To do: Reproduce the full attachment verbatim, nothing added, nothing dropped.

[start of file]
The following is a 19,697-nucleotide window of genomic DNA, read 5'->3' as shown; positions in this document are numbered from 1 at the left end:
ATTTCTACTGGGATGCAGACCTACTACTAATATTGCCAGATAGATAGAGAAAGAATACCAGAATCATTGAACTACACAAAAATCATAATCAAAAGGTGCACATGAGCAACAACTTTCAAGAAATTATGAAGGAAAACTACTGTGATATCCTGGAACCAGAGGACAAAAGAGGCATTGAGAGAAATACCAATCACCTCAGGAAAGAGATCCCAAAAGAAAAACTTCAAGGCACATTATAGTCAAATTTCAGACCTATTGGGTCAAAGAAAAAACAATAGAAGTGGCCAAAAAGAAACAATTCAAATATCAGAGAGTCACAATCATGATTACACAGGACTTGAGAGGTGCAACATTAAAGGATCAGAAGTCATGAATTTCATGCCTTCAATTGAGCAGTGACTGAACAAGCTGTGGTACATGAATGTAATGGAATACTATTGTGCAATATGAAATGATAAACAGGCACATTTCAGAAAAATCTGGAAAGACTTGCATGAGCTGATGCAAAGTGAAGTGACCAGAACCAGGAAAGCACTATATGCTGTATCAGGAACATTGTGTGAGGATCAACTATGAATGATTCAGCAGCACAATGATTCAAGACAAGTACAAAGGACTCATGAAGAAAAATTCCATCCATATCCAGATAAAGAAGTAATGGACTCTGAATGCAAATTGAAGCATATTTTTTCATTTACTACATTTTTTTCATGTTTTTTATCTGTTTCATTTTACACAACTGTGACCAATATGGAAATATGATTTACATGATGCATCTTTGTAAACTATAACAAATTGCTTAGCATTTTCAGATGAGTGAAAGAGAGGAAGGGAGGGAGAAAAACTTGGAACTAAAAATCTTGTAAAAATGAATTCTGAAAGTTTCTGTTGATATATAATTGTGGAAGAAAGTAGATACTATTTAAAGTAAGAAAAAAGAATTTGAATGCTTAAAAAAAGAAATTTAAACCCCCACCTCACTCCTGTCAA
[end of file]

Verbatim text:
The following is a 19,697-nucleotide window of genomic DNA, read 5'->3' as shown; positions in this document are numbered from 1 at the left end:
ATTTCTACTGGGATGCAGACCTACTACTAATATTGCCAGATAGATAGAGAAAGAATACCAGAATCATTGAACTACACAAAAATCATAATCAAAAGGTGCACATGAGCAACAACTTTCAAGAAATTATGAAGGAAAACTACTGTGATATCCTGGAACCAGAGGACAAAAGAGGCATTGAGAGAAATACCAATCACCTCAGGAAAGAGATCCCAAAAGAAAAACTTCAAGGCACATTATAGTCAAATTTCAGACCTATTGGGTCAAAGAAAAAACAATAGAAGTGGCCAAAAAGAAACAATTCAAATATCAGAGAGTCACAATCATGATTACACAGGACTTGAGAGGTGCAACATTAAAGGATCAGAAGTCATGAATTTCATGCCTTCAATTGAGCAGTGACTGAACAAGCTGTGGTACATGAATGTAATGGAATACTATTGTGCAATATGAAATGATAAACAGGCACATTTCAGAAAAATCTGGAAAGACTTGCATGAGCTGATGCAAAGTGAAGTGACCAGAACCAGGAAAGCACTATATGCTGTATCAGGAACATTGTGTGAGGATCAACTATGAATGATTCAGCAGCACAATGATTCAAGACAAGTACAAAGGACTCATGAAGAAAAATTCCATCCATATCCAGATAAAGAAGTAATGGACTCTGAATGCAAATTGAAGCATATTTTTTCATTTACTACATTTTTTTCATGTTTTTTATCTGTTTCATTTTACACAACTGTGACCAATATGGAAATATGATTTACATGATGCATCTTTGTAAACTATAACAAATTGCTTAGCATTTTCAGATGAGTGAAAGAGAGGAAGGGAGGGAGAAAAACTTGGAACTAAAAATCTTGTAAAAATGAATTCTGAAAGTTTCTGTTGATATATAATTGTGGAAGAAAGTAGATACTATTTAAAGTAAGAAAAAAGAATTTGAATGCTTAAAAAAAGAAATTTAAACCCCCACCTCACTCCTGTCAA